Keep It Green

Another interesting twist: Kulth also aims to be a completely environmentally sustainable festival. While many festivals include green initiatives into their organization, Kulth builds its identity on the Coast Salish land where it takes place.

“Picking a (Coast Salish) name like that brings in that we’re aware of where we are we are and our surroundings,” said Boatman, adding that the festival will not be selling bottled water, but instead, selling $4 re-usuable bottles and providing water-refill stations.

Additionally, the Nanaimo district has a “zero-waste policy,” which Kulth will be taking into account. Festival organizers will measure all resources brought into the festival and at the end of the weekend, all waste will be calculated, leaving organizers with an idea of how much waste was produced, a number that they will aim to lower in 2012.

“We would hope whatever people are bringing, they’re bringing reusable products … anything that would not be left behind.”

Keeping Famous Company

Although Kulth is young and will be competing against larger festivals in the area, their lineup is nothing to scoff at. Boatman, who has been in the Vancouver music scene for more than 15 years, had more than his fair share of connections to tap into when he agreed to become Kulth’s music director.

“We’re playing with good karma. We’re very lucky they said yes,” Boatman said of Canadian indie darlings Stars. Of the festival’s main headliner, the legendary Ron Sexsmith, Boatman added, “He’s just one of these guys that we think is a Canadian icon.” Other acts include TopLessGayLoveTeknoParty, Current Swell, Louise Burns, Memphis and Piper Davis.

“I think the island has a number of little festivals and we want to maintain this high quality of artists so we’re doing something a little different there. We’re going to bring in some bigger name artists,” Boatman said. His own personal highlight, however, is homegrown talent, Aidan Knight.

“He just blew us away. He’s the next thing,” Boatman said of his first experience with Knight at Canadian Music Week months earlier.

Aidan Knight – “Knitting Something Nice For You”

Starting At Square One

How the festival fares in its first year, however, remains to be seen. While organizers originally planned for 2,000 people, the city has since notified Kulth the festival grounds can hold close to 5,000. But Boatman is realistic and understands that it’s merely a “stepping stone.”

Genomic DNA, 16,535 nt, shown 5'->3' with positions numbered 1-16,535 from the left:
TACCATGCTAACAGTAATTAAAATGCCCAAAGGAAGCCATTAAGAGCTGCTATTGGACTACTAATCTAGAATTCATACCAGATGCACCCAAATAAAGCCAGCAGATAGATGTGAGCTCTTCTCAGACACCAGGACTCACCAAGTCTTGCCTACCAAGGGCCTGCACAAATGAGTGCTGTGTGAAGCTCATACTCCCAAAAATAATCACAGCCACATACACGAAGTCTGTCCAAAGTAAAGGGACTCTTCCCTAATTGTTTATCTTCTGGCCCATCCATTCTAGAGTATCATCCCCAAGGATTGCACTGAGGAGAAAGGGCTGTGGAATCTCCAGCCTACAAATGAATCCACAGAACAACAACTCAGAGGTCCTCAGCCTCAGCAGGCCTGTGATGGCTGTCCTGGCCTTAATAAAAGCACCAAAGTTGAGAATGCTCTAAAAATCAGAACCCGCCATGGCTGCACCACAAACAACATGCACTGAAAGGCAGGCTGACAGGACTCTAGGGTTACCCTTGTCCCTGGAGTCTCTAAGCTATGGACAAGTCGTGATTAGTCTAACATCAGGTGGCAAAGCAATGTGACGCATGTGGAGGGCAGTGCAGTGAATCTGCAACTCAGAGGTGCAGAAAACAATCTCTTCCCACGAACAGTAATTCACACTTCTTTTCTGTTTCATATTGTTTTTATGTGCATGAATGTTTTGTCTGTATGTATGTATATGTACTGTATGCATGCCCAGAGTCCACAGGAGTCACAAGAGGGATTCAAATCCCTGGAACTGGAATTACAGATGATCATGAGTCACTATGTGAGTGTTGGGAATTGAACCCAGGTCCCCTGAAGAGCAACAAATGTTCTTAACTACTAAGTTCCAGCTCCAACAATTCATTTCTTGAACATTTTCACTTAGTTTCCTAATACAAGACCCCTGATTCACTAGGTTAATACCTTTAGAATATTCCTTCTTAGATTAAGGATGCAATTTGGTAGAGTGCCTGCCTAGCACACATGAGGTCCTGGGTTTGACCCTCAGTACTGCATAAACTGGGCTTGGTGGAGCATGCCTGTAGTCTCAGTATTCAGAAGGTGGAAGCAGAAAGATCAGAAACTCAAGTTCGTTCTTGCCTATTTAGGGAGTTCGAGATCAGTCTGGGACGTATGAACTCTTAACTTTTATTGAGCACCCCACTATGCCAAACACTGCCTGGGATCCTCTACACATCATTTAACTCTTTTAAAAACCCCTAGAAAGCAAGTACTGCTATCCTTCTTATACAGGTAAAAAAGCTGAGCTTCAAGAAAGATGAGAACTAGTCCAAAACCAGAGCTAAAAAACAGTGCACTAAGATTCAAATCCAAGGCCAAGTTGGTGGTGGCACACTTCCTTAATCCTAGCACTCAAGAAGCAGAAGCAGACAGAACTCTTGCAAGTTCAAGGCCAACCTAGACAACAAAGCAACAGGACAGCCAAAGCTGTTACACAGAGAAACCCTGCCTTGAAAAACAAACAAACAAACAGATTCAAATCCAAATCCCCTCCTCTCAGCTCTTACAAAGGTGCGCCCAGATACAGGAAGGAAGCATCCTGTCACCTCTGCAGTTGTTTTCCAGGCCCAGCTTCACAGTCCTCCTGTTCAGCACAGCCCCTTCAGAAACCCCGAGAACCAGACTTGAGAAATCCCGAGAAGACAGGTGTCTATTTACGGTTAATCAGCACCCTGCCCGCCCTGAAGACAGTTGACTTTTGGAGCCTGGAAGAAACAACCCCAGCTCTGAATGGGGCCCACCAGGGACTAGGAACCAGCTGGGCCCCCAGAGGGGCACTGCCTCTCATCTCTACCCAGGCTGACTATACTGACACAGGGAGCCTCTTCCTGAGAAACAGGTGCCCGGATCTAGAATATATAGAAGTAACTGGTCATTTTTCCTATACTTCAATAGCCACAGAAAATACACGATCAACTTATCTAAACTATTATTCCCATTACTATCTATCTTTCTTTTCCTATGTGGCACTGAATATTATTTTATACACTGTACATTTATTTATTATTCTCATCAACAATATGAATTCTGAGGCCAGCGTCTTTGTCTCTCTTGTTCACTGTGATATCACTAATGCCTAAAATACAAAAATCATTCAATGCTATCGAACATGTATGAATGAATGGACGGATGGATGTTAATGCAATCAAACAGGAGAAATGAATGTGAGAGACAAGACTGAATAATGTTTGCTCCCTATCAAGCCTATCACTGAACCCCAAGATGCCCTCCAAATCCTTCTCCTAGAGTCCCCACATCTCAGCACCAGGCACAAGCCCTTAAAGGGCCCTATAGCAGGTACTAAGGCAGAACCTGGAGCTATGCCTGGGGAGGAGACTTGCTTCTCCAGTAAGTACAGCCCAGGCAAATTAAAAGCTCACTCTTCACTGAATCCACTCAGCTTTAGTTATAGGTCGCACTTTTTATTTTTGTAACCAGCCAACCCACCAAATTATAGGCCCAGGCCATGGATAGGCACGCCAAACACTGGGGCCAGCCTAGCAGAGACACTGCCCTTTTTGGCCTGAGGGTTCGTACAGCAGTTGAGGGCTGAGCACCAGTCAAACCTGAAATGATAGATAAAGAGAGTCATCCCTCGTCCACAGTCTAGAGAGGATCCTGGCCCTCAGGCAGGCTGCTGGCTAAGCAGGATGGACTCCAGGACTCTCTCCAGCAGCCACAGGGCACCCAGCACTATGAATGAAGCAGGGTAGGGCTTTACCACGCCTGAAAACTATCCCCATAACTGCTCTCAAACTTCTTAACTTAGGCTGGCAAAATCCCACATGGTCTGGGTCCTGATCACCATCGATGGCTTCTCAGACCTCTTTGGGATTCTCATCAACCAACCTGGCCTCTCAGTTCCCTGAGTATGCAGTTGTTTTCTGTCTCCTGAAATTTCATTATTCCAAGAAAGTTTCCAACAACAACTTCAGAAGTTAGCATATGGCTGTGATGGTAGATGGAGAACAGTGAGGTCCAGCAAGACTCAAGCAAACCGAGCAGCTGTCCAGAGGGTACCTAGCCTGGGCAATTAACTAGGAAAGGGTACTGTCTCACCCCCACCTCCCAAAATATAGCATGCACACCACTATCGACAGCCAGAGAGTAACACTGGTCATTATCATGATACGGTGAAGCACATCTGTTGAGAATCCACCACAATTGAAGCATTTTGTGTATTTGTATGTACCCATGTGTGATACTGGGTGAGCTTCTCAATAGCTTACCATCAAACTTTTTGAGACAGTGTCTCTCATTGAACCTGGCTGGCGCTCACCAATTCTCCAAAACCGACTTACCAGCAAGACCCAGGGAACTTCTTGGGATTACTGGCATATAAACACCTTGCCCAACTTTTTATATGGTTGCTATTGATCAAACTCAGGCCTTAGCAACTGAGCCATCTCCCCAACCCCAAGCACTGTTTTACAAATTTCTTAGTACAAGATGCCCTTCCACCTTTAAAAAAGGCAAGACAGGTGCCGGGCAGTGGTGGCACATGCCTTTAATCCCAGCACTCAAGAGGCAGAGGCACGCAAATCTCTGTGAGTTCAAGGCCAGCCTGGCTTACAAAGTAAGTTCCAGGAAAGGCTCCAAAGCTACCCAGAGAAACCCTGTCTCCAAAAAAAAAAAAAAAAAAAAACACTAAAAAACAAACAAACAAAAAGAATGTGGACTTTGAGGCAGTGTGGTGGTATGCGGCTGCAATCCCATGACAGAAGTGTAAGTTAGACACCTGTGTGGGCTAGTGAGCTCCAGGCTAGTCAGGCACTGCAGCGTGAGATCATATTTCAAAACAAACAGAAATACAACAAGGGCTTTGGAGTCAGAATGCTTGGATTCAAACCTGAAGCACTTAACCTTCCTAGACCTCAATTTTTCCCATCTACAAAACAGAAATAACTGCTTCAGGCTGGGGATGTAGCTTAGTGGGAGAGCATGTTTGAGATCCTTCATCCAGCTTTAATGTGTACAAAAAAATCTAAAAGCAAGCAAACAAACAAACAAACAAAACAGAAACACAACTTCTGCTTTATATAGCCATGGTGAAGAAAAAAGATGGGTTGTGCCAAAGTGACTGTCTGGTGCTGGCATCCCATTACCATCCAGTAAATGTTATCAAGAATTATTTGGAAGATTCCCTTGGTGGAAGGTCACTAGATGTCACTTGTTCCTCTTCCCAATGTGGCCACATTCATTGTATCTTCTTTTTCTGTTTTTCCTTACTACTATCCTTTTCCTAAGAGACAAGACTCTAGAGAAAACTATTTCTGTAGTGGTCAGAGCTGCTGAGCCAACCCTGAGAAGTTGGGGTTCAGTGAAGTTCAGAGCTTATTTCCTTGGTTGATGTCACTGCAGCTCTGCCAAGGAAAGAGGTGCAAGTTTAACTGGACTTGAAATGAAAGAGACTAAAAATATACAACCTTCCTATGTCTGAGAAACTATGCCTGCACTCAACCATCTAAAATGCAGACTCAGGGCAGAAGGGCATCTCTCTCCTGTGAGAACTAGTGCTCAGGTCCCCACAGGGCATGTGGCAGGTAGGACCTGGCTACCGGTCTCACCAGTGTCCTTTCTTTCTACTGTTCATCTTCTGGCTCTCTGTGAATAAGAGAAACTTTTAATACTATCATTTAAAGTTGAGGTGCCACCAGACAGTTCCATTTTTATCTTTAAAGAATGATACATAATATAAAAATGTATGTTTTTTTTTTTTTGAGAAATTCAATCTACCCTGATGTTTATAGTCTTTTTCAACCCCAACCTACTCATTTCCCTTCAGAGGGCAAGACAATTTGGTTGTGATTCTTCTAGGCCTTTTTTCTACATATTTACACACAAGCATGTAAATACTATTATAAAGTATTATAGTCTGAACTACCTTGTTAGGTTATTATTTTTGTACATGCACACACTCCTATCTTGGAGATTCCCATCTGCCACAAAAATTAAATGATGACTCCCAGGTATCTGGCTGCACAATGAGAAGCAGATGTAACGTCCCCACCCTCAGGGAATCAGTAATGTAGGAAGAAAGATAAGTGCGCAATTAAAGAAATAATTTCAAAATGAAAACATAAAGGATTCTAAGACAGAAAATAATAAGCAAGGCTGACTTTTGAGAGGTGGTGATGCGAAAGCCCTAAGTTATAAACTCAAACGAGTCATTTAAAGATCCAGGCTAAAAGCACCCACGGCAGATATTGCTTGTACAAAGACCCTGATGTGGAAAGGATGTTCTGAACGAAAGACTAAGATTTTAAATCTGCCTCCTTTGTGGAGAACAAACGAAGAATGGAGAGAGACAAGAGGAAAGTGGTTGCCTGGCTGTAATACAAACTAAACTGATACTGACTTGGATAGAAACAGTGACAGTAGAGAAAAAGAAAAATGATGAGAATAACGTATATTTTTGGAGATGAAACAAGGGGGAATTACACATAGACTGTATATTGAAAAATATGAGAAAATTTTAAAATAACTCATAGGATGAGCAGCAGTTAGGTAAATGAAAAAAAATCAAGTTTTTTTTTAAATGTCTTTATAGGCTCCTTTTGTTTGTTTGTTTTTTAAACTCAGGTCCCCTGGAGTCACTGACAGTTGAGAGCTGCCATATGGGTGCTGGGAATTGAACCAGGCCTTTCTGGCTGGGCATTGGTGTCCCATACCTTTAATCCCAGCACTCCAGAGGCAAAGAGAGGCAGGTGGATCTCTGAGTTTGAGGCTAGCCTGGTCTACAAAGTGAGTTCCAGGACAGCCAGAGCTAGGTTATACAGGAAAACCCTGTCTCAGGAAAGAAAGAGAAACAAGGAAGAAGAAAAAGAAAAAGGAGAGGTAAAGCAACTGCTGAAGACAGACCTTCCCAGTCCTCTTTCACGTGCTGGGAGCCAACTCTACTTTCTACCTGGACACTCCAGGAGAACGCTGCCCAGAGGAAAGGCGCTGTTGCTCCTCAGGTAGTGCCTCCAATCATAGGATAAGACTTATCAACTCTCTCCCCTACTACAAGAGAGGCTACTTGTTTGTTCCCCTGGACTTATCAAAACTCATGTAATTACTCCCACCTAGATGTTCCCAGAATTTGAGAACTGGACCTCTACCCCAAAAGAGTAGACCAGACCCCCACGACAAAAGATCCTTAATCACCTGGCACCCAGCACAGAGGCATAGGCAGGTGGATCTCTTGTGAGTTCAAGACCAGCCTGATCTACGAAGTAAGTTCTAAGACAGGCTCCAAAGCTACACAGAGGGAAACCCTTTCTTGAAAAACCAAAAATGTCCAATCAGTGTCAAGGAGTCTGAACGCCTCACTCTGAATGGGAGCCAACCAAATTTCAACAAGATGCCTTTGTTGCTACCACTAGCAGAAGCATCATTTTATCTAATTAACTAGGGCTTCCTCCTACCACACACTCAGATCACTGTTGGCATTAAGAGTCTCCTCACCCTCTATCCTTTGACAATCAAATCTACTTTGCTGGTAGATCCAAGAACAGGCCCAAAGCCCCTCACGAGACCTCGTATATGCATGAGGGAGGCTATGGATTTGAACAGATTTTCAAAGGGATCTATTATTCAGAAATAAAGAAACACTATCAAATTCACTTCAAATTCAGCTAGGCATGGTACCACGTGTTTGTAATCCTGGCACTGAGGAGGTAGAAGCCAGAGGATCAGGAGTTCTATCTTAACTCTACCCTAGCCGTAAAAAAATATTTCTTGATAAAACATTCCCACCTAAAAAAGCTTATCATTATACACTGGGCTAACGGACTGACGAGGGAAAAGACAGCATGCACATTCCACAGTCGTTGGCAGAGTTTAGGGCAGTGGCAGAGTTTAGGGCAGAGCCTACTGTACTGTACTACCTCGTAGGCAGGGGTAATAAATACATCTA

“We would be happy with under a thousand people. We understand it’s the first year,” Boatman said. “We just hope people come and we hope we do a good job for everybody.”

Louise Burns – “What Do You Wanna Do?”

Tickets are available to purchase at Red Cat Records, Beatstreet Records, Zulu Records and Subeez Café. Adult weekend passes are $135; youth/student/senior weekend passes are $100. Adult single day tickets are $65 – $75; youth/student/senior single day tickets are $50 – $60. Camping prices vary. Children under 12 years are free. For more ticket information, visit For more festival information, visit

Photo: Ron Sexsmith, Google Images.
Video: Aidan Knight – “Knitting Something Nice For You”, Youtube.
Video: Louise Burns – “What Do You Wanna Do?”, Youtube.

Vancouver band Said The Whale’s gear stolen in California

Vancouver band Said The Whale is currently touring through California but unfortunately, have had a ton of their gear stolen. The lock on their trailer was cut off and thousands of dollars worth of gear was stolen. Because they’re still on tour and have a ton of shows coming up, they’ll need to replace everything while in the States. So if anyone can hook them up, please do so! Your best bet to contact them is via Twitter at

Otherwise, keep an eye out for these items:


  • CB snare drum (SN: 204656)
  • Simon & Patrick acoustic guitar
  • Harmony Sovereign acoustic guitar.
  • MicroKorg (SN: 018904)
  • 2 x glockenspeil

Guitar Pedals:

  • Ibanez Tube Screamer
  • Danelecro Daddio boost pedal
  • Electro Harmonix “Holy Grail” reverb pedal
  • Electro Harmonix “Memory Toy” delay pedal
  • Boss tuner pedal
  • Diamond bass compressor
  • Korg Pitch Black tuner pedal

Miscellaneous Gear:

  • An assortment of planet waves patch cords
  • Shure SM58 microphone

Fresh Roast: The Java Hut Bakery & Cafe.

Java Hut has a quaint little collection of books for people to browse through while waiting for their coffee. Photo: Stephanie Ip

The Java Hut Bakery & Cafe
Location: 767 West 16th Avenue at Willow Street.
Features: A small library, a TV, wireless internet.
Drink: Javachino ($4.75).
Other: Espresso, drip coffee, tea, smoothies, blended coffee drinks, pastries, wraps, sandwiches.